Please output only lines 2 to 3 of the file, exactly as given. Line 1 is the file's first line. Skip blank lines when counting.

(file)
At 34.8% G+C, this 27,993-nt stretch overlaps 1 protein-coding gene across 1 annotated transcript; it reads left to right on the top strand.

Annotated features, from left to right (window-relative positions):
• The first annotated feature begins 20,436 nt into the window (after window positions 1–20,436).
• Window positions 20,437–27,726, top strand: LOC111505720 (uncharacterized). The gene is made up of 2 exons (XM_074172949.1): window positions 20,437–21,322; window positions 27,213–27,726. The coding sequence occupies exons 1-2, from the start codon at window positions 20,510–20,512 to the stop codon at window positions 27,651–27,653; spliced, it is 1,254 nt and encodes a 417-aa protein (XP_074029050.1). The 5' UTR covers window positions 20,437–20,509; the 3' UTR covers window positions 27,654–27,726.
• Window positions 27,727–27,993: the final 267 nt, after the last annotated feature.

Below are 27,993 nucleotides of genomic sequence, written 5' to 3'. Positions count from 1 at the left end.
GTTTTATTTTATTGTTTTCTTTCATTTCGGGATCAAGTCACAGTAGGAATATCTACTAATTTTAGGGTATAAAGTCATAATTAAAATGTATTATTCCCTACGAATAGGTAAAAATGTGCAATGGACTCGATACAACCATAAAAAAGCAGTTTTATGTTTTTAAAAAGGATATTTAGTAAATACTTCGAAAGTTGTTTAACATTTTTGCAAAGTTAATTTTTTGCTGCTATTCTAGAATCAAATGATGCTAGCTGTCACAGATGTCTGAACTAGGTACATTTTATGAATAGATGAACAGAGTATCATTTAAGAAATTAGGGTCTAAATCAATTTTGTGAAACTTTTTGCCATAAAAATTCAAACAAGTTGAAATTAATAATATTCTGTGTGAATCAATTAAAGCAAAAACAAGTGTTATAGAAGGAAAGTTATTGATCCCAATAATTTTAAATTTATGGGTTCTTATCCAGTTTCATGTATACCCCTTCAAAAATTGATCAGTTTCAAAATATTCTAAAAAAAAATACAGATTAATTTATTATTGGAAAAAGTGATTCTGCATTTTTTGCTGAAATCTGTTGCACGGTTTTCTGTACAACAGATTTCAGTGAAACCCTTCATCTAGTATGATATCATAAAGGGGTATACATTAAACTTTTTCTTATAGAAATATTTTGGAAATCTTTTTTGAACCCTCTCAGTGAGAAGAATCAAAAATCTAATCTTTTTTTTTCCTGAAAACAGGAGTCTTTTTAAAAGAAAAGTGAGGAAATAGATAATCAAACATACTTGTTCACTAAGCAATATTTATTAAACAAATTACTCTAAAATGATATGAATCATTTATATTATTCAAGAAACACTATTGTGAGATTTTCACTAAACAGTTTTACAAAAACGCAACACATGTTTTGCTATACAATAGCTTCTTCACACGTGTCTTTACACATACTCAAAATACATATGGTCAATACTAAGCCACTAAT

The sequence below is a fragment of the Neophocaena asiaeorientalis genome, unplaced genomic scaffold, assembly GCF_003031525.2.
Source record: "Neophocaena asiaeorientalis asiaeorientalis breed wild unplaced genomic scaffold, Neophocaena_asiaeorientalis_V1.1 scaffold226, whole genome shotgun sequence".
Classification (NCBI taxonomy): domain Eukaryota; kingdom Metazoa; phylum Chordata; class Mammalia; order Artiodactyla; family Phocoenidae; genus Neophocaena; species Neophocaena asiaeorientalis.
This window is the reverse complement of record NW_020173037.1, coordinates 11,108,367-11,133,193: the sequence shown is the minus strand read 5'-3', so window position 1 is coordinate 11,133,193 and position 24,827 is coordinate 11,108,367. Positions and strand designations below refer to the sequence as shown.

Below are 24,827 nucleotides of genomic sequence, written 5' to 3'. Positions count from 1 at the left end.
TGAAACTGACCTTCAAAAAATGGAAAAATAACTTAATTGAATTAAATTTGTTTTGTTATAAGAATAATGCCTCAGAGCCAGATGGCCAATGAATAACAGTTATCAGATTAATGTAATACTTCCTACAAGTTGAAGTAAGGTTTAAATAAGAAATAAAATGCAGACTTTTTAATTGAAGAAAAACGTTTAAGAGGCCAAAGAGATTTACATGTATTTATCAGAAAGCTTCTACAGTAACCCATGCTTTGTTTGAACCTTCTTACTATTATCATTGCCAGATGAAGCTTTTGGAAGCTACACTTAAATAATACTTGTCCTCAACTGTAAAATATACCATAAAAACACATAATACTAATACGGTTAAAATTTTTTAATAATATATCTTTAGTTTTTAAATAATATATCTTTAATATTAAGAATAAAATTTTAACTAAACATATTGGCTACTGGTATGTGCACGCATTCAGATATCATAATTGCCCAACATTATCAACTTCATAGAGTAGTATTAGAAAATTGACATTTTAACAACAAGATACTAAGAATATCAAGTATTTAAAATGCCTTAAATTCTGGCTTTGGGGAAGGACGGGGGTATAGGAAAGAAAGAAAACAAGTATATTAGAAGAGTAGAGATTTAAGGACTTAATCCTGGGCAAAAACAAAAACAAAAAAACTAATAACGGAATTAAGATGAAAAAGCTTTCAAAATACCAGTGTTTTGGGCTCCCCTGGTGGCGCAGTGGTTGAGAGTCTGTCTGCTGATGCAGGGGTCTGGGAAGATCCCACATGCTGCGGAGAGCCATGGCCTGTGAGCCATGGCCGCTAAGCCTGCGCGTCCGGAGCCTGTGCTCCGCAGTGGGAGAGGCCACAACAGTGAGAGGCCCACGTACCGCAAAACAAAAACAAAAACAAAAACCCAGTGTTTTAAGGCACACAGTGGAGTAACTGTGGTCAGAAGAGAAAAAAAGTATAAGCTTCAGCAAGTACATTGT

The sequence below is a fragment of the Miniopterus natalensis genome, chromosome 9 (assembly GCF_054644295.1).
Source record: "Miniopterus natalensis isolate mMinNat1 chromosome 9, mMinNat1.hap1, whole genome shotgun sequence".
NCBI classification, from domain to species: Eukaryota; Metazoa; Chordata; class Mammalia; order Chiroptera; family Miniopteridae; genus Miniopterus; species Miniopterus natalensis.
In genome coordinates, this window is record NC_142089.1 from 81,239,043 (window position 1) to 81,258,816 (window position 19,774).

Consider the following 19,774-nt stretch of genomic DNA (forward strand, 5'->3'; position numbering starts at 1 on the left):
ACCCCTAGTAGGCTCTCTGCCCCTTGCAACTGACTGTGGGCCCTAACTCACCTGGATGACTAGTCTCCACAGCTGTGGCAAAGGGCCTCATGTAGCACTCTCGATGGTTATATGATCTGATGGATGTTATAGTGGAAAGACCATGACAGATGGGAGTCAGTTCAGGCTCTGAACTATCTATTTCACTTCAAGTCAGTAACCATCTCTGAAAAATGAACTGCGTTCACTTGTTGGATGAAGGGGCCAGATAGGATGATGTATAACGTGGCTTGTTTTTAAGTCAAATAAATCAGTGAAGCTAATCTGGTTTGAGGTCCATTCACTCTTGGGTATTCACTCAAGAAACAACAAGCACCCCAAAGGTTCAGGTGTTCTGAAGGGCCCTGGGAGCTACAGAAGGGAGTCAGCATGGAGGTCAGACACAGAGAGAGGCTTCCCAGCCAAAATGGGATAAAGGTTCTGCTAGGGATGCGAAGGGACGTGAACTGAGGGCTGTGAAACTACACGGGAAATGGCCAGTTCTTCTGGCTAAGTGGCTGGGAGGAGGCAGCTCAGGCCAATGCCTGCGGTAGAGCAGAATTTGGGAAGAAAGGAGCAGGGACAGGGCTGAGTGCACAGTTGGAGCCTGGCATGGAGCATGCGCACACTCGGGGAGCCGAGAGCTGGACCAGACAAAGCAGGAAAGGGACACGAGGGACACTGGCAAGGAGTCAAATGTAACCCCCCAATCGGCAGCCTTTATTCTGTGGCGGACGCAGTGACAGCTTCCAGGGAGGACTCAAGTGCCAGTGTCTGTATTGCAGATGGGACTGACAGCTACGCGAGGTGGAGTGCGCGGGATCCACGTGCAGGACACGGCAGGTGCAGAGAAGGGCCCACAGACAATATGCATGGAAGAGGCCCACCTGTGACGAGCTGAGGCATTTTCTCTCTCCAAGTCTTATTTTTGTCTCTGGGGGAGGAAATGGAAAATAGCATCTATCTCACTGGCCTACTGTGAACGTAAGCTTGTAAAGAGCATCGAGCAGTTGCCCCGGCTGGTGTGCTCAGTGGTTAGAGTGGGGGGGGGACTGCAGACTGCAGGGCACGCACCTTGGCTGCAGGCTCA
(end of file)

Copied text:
Annotated features, from left to right (window-relative positions):
• The first annotated feature begins 20,436 nt into the window (after window positions 1–20,436).